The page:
Based on the premise that the true Home of the Groove, at least on the North American landmass, is the irreplaceable musical and cultural nexus, New Orleans, Louisiana, this audioblog features rare, hard to find, often forgotten, vintage New Orleans-related R&B and funk records with commentary. Some general knowledge of N.O. music is helpful here, but not required to get your groove on. Hear the affiliated webcast at HOTG Internet Radio.
- Name: Dan Phillips
- Location: Lafayette, Louisiana, United States
Former resident of Memphis, TN, where I did a volunteer weekly radio show called "New Orleans: Under the Influence" from 1988 to 2004 on WEVL 89.9 FM. I've been collecting this kind of music (& others) much longer.
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Individual audio files are accessible for a limited time after posting. Link to access audio will be on the song titles. No link? Audio's outa here. Then...
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Note: Audio files on this blog are not high resolution (usually 128k) and are posted for reference purposes only. Please do not link directly to the audio files. Download and listen responsibly and in moderation. Use caution if booty shaking while operating vehicles or heavy machinery. Whenever possible, please buy music by these artists!!!
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ARTISTS & LABELS (or reps thereof): Want to submit your New Orleans/Louisiana grooves for review or posting consideration, or want an audio post discontinued? Email me.
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QUOTES OF NOTE:
"New Orleans is of such key importance to American music because historical factors combined to make it the strongest center of African musical practice in the United States, and, cliches aside, that practice really did travel up the Mississippi and did spread overland." - Ned Sublette, from Cuba And Its Music
"I heard a group called Huey Smith & the Clowns, out of New Orleans. Now this is where funk was really created! That's where funk originated.... I couldn't understand how to do it, so this drummer from Huey Smith's band [Hungry Williams] showed me how to play [it]." - Clayton Fillyau, drummer for Etta James and James Brown, on the origins of the 'James Brown Beat', in The Great Drummers Of R&B, Funk & Soul, interviewed by Jim Payne.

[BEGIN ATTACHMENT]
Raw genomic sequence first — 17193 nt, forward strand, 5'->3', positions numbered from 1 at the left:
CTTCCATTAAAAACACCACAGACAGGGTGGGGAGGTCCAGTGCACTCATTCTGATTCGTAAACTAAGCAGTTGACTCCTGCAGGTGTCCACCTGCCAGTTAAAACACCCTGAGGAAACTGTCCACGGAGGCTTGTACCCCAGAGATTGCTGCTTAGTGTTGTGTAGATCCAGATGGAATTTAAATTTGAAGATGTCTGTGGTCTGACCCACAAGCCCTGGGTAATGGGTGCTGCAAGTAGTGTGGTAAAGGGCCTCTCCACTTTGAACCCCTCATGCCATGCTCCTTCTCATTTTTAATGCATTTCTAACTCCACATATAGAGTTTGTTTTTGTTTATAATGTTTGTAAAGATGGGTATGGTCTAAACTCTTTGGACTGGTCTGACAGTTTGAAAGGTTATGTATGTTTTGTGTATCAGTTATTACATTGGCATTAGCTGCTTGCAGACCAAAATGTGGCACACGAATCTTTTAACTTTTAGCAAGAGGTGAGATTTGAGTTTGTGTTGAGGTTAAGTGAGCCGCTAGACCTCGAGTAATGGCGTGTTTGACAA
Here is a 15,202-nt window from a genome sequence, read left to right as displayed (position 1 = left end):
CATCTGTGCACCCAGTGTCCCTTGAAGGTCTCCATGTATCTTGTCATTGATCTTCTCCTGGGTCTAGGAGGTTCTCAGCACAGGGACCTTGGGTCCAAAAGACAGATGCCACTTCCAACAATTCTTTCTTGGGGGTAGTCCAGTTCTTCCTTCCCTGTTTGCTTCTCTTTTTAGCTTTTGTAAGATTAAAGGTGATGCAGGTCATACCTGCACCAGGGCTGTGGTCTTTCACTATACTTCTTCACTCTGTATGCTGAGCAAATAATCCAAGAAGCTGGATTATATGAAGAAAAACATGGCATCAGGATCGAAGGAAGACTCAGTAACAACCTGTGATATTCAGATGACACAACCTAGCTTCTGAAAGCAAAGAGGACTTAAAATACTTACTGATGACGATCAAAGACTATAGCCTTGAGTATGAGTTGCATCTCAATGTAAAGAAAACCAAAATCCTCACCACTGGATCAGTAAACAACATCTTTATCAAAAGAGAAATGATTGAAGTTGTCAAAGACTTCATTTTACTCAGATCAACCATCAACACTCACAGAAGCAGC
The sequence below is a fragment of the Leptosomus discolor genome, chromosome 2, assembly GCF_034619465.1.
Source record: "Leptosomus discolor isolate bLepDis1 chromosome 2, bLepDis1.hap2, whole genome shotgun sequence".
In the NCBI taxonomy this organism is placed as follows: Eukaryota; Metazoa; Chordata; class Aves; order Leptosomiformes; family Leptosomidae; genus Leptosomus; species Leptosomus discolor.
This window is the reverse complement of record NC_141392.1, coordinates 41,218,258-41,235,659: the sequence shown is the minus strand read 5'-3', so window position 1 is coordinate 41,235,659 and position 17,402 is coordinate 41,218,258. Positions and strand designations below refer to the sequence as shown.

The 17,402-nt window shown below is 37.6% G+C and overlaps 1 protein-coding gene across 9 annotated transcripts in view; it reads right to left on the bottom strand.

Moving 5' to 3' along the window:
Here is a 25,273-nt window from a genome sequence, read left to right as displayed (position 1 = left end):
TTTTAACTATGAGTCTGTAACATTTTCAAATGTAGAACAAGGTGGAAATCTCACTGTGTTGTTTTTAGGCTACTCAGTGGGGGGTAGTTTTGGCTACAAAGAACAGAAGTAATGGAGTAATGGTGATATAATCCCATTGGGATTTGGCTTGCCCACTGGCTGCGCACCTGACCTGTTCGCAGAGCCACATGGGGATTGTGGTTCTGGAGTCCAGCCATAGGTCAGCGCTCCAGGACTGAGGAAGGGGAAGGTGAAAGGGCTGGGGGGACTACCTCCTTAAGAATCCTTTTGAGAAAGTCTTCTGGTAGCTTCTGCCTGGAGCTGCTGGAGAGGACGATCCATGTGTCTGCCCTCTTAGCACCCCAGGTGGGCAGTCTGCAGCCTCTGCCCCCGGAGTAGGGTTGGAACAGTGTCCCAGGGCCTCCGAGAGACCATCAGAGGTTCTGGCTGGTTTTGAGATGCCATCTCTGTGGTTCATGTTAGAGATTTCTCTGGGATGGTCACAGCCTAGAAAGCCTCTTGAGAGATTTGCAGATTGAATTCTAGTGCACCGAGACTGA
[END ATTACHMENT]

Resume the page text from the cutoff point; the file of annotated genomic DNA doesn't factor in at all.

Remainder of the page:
"A lot of those New Orleans drummers would come through, and I got a lot of stuff from those guys....Tenoo [Coleman] was...as funky as any of them..... I learned some of that funk by listening to Tenoo." - John 'Jabo'Starks, drummer for Bobby Bland and James Brown, to Jim Payne as above.
"At the risk of sounding egotistical, a lot of the broken up stuff that these guys are playing now stems from the stuff that I had started doing." - Earl Palmer, on his early days drumming with Dave Bartholomew's band, to Jim Payne, as above.
"With funk, it's almost more what you don't play than what you do play. I like those long silences between riffs, I like the empty spaces. Those empty spaces, when you stop and let the groove wash all over you, make the difference between fake funk and real funk." -Art Neville in The Brothers Neville
"Thank the good Lord for the funk musicians." -Jon Cleary ("Pin Your Spin")
"Without New Orleans, there would be no America." -Keith Frazier, Rebirth Brass Band, 2005.
"....don't be fooled. This city is deeply wounded. I'd say it's like an amputee with phantom memory." -David Freedman, WWOZ, post-Katrina.
"If there was no New Orleans, America would just be a bunch of free people dying of boredom." -Judy Deck, in an e-mail to Chris Rose at the Times-Picayune
"I'm not finished!" - Wardell Quezergue's final comment of the night after accepting the 2008 Best of the Beat Lifetime Achievement In Music Award from Offbeat
"I discovered New Orleans along the way, and that made a big difference - It loosened me up." - Richie Hayward, the late drummer for Little Feat.
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February 21, 2012